Overall, in the 1900s workdays were long, pay was small and workers were worked hard. Now, work days are shortened, the pay is higher, and working conditions are much more ideal.
The early 1900s was a time of many movements, from the cities to the rural farms; people were uniting for various causes. One of the most widespread was the labor movement, which affected people far and wide. Conditions in the nation’s workplaces were notoriously poor, but New York City fostered the worst. Factories had started out in the city’s tenements, which were extremely cramped, poorly ventilated, and thoroughly unsanitary. With the advent of skyscrapers, factories were moved out of the tenements and into slightly larger buildings, which still had terrible conditions. Workers were forced to work long hours (around 12 hours long) six hours a day, often for extremely low pay. The pay was also extremely lower for women, who made up a
The working conditions and working rights in the late 1800s and early 1900s were lacking and required some help to make more humane. Before any of the laws that helped reform our nation, working in mines or factories was dangerous and not worth the effort. Secondly, the hours were unethical, as workers sometimes had to toil away for 12 hours, seven days a week with a one day break every two weeks. Workers who were fighting for their rights were not alone, as there were some people who also believed morality was more important at the moment. The changes made were for the better and made the world of hard labor a better place. Thankfully, these rules were not ever taken away and people now live to know that they will earn the money and rights that they deserve.
by the 1800 the average workday was 11.4 hours worker became very tired and more likely to get hurt on the job or work accidents mine factory machines had rapidly and there was kids working in there and they were not fit to do that and they would often get hurt. or they would get hurt all the time because of lack of sleep. they would be dozing off and fall and get hurt.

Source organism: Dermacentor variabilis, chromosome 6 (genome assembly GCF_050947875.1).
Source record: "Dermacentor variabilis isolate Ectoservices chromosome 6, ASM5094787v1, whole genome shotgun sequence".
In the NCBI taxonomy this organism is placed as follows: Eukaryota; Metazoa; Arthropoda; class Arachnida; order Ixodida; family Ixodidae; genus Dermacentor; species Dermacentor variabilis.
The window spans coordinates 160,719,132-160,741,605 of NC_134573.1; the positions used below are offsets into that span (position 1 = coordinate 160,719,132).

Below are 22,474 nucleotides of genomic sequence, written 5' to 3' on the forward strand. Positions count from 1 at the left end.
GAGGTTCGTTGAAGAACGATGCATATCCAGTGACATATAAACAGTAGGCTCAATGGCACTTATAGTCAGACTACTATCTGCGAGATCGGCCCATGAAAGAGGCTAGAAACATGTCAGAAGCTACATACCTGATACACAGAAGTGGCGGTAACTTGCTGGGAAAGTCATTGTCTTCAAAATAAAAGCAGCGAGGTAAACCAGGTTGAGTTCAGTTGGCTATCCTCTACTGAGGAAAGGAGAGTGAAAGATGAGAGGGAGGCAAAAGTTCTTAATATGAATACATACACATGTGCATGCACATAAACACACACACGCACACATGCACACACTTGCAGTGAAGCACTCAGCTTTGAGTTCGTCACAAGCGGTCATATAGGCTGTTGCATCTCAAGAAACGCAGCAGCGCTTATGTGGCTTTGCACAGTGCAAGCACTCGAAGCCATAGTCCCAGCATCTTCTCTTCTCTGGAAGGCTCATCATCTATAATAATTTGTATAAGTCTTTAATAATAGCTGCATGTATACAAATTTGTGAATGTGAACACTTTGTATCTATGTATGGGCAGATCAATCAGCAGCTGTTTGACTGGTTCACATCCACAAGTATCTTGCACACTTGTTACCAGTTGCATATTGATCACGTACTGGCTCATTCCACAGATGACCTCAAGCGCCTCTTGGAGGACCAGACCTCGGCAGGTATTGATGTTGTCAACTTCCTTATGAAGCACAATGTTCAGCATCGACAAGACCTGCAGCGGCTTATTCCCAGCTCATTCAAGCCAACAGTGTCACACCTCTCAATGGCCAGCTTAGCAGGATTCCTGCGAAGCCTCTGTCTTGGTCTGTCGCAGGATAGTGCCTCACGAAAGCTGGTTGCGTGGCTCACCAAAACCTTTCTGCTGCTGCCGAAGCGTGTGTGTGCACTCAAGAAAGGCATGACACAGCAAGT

The workers of the Industrial Revolution endured the worst of the Industrial Revolution and received the least care and appreciation, not only was there a large chance of being crushed by the machine you worked on for 16 hours a day, dirty and unforgiving work spaces led to both the destruction of a worker's body physically and internally. For example, in a heartbreaking testimony by factory worker Joseph Hebergam, not only severely damaged his lungs and bones from overwork, lack of nutrition, and dust in factories, but also witnessed kids wounded and even crushed by factory machines (including his own brother) because of uncovered machinery. In addition to Joseph Hebergrams testimony, William Cooper testified against the strenuous working hours in factories, Joseph claimed they worked 16 hours a day (that is two thirds of an ENTIRE day) with one 45 minute break, if workers were to slow down in pace they were whipped. Lastly, still referring from 28 year old (who worked from age 10) William Cooper's testimony, mentioned that he never learned to write and receive proper education due to long working hours which occupied most of his life. In any point of view, there is no justification for the way workers of the Industrial Revolution were treated, and
During the early stages of the Twentieth Century, the labor force was focused more on industrial jobs than agricultural jobs as technology was evolving. About 24 million Americans ranging from 10 years and above were employed. The number of women working in the workforce was about 19 percent as children in the workforce was about 6 percent of the labor force. The work force was dominated by men as culture deemed them to be superior than women. Children worked as some parents couldn’t provide enough for their families, so they sent their children off to work in dangerous conditions. As the second industrial revolution was nearing its end, many people were employed in factories which received low pay and dangerous conditions as the average week was 53 hours. At the start of the 20th Century, only 15 percent of people that got injured in the workplace were successful in suing their employer and received money for the damages. This type of exposure of human labor would cause a shift in the labor force as